Test Lab: Riding The 2019 Cervélo S5
Girona, the jewel of Catalonia in northern Spain, is one of the world’s most dream-worthy locations to ride a bike. Rolling hills, long flats, smooth roads, steep climbs, narrow country lanes, courteous, bike-aware locals and some of the most picture-perfect scenery imaginable.
So it was not too much of a surprise the region was selected as the location of a secretive global launch of what has already proven to be one of the most talked about, discussed and debated new aero offerings of 2019.
Fourteen hours to Dubai, a 90-minute transit, eight hours to Barcelona, then an hour in the back of a blacked-out minivan, and we arrived at the 800-plus year old Catalonian villa. Hidden behind a hill, about a kilometre from stupefyingly beautiful Lake Banyoles, the drive up the winding gravel driveway added to the mystery of this heavily embargoed launch.
In the courtyard of the expansive villa is where the secrecy ended. There they were, eight or ten 2019 Cervélo S5s neatly and evenly racked outside one of the company’s mobile service course buses just driven down from Germany.
I was pleasantly surprised by the comparatively smooth ride, as I was expecting that the aero qualities may come at the cost of harsher handling.
Splitting the stem
While it may not be as significant as splitting the atom, Cervélo are the first bike manufacturer to have split the stem.
This was obviously the major talking point among the world’s cycling media upon arrival that day but, as we learned from chief designer (and gun rider) Graham Shrive, the unique aero stem design is just one of the new features of the updated S5.
Aero is everything. If there’s one overriding theme of the 2019 bikes we’ve seen so far it’s better airflow, concealed cabling and integrated stems. But how do you feed cabling through a split stem? Shrive was casually disassembling an S5 front end as he explained the surprising simplicity of the split system.
“There are no 90-degree cable bends – it’s all routed for ease and minimal friction while being fully adjustable,” he said.
“In addition to that we’ve engineered it so the stem can be extended up to 30mm in 5mm increments,” he continued. “Handlebar elevation can be adjusted by 2.5mm, independent of the stem, while handlebar pitch can be adjusted in two steps: 2.5 degrees and 5 degrees.”
What this has done, as was glaringly obvious, was to create a clean, open and comparatively unrestricted airflow through the bike.
Wind tunnel tested
Shrive went on to explain the exhaustive wind tunnel and real-world testing that had taken place, even describing how he had raced one of the earlier prototypes at his local criterium.
“The design was challenging but it’s about streamlining airflow,” he said.
“The streamline is the path traced by a particle as it moves with the flow around an object. CFD allows us to calculate streamlines around the bike and rider’s geometry.”
A comparison of streamlines around two different stem configurations, traditional and the new Cervélo split stem, was provided by Cervélo as an example.
How does it ride?
In a word, fast.
The Bicycling Australia test bike weighed in at an even 8kg in size 54. This included Shimano pedals, two cages and a Barfly mount.
The test bike featured 25mm Continental tyres on Enve SES 4.5 wheels. It was fitted with Shimano Dura-Ace Di2 with a 52/36 up front and 11-30 cassette (handy for some of the climbs to the Mediterranean coast!)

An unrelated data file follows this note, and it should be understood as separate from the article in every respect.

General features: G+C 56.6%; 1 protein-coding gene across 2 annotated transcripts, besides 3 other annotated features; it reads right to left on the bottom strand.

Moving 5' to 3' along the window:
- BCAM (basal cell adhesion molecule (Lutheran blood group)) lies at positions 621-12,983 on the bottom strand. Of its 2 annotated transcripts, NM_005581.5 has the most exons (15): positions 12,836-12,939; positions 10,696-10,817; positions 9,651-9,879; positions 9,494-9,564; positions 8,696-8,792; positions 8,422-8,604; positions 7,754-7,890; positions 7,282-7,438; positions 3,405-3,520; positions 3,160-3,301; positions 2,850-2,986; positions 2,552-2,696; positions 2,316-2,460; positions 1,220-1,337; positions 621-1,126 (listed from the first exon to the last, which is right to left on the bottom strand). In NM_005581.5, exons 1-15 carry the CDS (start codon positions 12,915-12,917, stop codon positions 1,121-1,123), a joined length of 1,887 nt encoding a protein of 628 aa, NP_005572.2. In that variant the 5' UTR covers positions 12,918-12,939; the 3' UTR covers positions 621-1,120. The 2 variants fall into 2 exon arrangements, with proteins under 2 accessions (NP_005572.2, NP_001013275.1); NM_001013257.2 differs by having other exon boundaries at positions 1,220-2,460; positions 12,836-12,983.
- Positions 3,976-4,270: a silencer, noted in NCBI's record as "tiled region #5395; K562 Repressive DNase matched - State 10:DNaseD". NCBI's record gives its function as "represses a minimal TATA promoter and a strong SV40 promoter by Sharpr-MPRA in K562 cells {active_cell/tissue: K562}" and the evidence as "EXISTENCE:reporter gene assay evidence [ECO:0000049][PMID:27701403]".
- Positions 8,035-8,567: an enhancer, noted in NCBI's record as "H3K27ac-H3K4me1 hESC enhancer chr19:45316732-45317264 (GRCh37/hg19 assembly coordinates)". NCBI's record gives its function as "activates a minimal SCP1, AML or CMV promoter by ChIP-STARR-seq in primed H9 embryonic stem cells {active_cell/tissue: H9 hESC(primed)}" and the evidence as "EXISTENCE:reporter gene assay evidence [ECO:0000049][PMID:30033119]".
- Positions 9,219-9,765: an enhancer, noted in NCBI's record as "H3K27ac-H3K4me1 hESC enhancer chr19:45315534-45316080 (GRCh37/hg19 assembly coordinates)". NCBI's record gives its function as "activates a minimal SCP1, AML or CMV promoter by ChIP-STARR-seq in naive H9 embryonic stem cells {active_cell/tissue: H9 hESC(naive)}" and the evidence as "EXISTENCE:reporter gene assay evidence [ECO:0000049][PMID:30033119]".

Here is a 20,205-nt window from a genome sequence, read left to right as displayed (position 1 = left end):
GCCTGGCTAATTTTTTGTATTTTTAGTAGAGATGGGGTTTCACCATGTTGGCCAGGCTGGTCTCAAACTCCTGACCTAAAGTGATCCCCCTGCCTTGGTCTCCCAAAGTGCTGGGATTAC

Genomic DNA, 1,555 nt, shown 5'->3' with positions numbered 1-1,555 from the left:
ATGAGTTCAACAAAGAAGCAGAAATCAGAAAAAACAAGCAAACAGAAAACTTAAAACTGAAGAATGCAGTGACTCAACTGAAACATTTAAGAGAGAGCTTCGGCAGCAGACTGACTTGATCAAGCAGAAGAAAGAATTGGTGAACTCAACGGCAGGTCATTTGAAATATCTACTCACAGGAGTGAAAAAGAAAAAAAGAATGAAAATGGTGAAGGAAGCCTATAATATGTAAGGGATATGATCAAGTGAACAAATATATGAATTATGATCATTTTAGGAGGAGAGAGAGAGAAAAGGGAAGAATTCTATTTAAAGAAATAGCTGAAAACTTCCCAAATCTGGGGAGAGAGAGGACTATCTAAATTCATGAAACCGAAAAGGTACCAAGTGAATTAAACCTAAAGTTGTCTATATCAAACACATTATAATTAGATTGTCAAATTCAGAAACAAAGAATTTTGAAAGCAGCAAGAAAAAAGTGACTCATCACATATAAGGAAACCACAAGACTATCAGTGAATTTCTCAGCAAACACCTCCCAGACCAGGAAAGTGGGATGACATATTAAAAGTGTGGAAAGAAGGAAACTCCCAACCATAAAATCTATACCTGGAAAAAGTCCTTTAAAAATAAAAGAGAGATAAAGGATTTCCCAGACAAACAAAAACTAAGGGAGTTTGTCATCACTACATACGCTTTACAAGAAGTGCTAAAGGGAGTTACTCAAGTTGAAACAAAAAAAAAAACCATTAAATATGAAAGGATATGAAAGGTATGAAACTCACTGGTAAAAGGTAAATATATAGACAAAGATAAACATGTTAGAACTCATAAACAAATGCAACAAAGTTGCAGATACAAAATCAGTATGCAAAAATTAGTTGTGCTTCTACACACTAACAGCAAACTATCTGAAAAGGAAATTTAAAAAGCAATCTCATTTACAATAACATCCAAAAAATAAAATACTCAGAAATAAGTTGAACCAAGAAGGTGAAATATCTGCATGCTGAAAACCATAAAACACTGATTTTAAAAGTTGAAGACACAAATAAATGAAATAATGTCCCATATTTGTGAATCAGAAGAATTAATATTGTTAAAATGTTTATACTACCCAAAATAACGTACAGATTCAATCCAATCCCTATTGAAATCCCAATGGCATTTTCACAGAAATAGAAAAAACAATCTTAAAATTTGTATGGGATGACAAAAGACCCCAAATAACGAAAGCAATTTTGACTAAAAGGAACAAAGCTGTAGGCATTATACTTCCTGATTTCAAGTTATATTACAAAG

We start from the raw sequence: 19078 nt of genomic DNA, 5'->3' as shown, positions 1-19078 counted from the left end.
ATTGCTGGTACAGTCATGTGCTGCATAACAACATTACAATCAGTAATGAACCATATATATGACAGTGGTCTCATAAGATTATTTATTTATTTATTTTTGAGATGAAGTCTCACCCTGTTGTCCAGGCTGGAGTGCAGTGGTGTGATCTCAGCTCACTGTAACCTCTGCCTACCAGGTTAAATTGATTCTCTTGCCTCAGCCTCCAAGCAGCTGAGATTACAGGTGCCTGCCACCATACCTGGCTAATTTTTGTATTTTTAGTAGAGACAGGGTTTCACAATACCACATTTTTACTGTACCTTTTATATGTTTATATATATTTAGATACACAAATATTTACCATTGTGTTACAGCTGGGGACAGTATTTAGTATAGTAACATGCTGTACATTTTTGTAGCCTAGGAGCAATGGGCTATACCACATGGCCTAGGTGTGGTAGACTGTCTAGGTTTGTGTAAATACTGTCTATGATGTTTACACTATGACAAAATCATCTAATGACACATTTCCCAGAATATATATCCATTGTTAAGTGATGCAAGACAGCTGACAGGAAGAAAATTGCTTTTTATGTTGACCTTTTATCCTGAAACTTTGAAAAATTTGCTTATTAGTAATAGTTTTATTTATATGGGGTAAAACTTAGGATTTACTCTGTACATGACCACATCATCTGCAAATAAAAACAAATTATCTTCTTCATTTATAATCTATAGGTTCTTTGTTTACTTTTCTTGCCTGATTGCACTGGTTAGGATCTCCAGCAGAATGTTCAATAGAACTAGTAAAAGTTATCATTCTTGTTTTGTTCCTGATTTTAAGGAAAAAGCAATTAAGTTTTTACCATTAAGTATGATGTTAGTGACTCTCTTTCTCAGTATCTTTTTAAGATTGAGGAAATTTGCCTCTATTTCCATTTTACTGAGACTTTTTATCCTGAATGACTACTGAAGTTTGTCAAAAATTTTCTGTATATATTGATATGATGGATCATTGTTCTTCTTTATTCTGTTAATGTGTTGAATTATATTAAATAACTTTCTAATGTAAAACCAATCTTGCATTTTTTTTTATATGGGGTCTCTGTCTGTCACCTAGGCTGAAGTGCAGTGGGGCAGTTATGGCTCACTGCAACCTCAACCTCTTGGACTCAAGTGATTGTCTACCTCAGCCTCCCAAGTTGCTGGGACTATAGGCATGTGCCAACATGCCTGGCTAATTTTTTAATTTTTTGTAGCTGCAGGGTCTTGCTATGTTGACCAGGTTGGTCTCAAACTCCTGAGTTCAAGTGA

Off the mark the S5 accelerated fast and strongly – it was a snappy performer. The frame and bottom bracket stiffness were immediately noticeable. Add to that the aero front end and slick flow-through bar/top tube/seat post design, and it all came together as a supremely aero offering.
Those sweet Catalonian corners
Cornering-wise, the bike felt rock solid on the road, tracked well and instilled confidence. even though I was generally taking extra care (the thought of a long haul flight while nursing a broken collarbone does not appeal at all), it felt this bike was urging to be pushed harder and faster into the winding Catalonian corners.
I was pleasantly surprised by the comparatively smooth ride, as I was expecting that the aero qualities may come at the cost of harsher handling and a more direct feel to the road.
According to the S5 launch information, 'road vibrations are soaked up by specific frame lay-ups and tube shapes, together with clearance for tyres up to 28mm, helping to reduce your fatigue on long days'.
This rang true when put to the test, particularly on day two of the trip. Leaving the Rocacorba Cycling Lodge near Banyoles, we tracked toward the coastal holiday town of L’Escala, enjoying a 110km loop. Carefully planned by our guides, the route took in all manner of roads – climbs, descent, long flat straights perfect for the sprinters and roads of varying surfaces.
Later in the day I was exhausted but simply could not get enough of the S5. Aching for more time aboard this unique machine, I headed out with S5 Product Manager Phil Spearman for a memorable 35km circuit taking in the hilly Banyoles backcountry.
The 2019 Cervélo S5 is that type of bike - it is fast, nimble, responsive, surprisingly comfortable and just loves to be ridden.
The bottom line
The S5 is available in the following builds, colourways and price points:
Dura-Ace Di2 R9170, black/graphite/white: $14,500
SRAM Red eTap, black/graphite/white: $14,000
Ultegra R8070, black/graphite/white: $10,500
Ultegra R8020, riviera/slate/black: $8,000
Nat Bromhead travelled to Girona as a guest of Cervélo.